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Legislators Blast U.S. Forest Service Over Pricey Photo Permit Rules

Author: Anonym/Tuesday, September 30, 2014/Categories: General

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That plan has county legislators turning to the local Congressional delegation for answers—and action.

The new permit scheme, set to come into effect in November, prompted an outcry late last week among media outlets concerned they would be charged for filming and photographing Forest Service-regulated lands. While county lawmakers agree with reporters outraged over the violation of the First Amendment—a stance the Forest Service has since backed away from—they say that charging so-called “commercial” photographers isn’t right, either.

“For the U.S. Forest Service to expect the citizens of this country to pay $1,500 to photograph the lands that they, as taxpayers own and pay to maintain, is an outrage,” said Legislator Randy R. Bradt, R-North Tonawanda, who wrote to U.S. Rep. Brian Higgins, D-Buffalo, asking Congress to pressure the Administration to back away from the new policies.

“In essence, the federal government just said they own the image rights to the Grand Canyon, Yosemite, Yellowstone—any federal land, they are ready to charge you an exorbitant fee, or fine you $1,000, if you dare to photograph the land you pay taxes to maintain,” Bradt said Monday.  “And the most obscene part—you, the taxpayers, own the land!”

Bradt and Majority Leader Rick Updegrove, R-Lockport, who wrote a similar letter to U.S. Rep. Chris Collins, R-Clarence, said they were fed up with government overreach of the type the policy represented. The full membership of the Legislature’s Majority Caucus signed on to the two letters, urging their members of Congress to investigate the matter and block the bureaucratic directive.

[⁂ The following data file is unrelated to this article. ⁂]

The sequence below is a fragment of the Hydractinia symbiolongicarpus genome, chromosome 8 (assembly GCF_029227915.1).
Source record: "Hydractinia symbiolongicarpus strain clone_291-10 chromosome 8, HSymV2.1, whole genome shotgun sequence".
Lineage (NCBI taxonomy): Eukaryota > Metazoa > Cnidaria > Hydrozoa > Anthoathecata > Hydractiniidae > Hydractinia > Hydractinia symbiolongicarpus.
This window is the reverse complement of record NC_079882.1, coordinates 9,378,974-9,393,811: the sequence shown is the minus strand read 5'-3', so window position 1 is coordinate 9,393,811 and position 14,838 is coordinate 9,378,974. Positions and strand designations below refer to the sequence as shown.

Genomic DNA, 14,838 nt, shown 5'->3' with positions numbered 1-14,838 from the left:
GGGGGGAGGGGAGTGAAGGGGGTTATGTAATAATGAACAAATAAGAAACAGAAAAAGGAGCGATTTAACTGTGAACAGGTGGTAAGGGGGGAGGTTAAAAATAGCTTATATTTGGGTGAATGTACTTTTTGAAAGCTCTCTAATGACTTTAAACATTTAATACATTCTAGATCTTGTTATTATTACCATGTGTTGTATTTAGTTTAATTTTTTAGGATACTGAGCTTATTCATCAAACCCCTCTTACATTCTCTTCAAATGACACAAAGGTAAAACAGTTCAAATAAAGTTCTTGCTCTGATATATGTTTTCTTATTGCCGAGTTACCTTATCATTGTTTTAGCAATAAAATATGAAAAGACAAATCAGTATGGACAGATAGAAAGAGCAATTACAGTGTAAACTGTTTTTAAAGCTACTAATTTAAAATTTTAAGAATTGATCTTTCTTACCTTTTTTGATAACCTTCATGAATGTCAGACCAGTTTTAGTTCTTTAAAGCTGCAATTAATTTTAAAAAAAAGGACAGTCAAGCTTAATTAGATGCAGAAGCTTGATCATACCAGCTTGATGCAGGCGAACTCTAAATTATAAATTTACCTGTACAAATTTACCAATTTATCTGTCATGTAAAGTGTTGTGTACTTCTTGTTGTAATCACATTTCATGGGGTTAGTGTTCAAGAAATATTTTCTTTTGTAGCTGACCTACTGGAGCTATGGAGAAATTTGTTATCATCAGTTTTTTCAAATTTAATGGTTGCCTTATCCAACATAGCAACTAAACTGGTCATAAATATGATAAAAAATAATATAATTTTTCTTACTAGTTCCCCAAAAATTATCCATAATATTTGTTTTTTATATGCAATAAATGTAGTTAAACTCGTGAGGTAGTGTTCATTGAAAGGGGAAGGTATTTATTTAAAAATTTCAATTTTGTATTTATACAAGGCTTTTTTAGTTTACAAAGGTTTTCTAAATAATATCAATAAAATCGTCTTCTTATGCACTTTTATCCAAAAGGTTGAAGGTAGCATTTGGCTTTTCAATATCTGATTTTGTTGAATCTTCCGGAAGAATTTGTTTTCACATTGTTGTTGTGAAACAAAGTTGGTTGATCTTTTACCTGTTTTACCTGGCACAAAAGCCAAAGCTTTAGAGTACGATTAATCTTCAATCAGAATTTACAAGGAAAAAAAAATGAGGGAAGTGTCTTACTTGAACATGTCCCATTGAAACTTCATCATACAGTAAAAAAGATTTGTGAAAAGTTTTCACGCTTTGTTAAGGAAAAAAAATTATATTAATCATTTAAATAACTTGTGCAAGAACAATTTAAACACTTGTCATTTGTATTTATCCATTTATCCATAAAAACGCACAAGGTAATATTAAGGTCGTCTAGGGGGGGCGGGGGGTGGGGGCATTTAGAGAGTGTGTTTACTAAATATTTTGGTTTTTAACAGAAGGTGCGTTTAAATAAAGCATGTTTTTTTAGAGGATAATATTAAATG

“The entire majority caucus opposes the U.S. Forest Service in this matter,” Bradt said.  “This is a ludicrous policy.  We are asking our Congressional delegation to look into it and try to prevent the Administration from moving forward with it.”

Bradt and Updegrove noted that the Legislature had long supported small business, and that policies targeting commercial photographers photographing nature and requiring them to pay to photograph land that they, as taxpaying U.S. citizens, owned, was wrong.

“This is an assault on small business,” Bradt said.  “We have art galleries in North Tonawanda and Lockport whose artists rely on deriving income from taking pictures of nature’s beauty.  This hurts them.”


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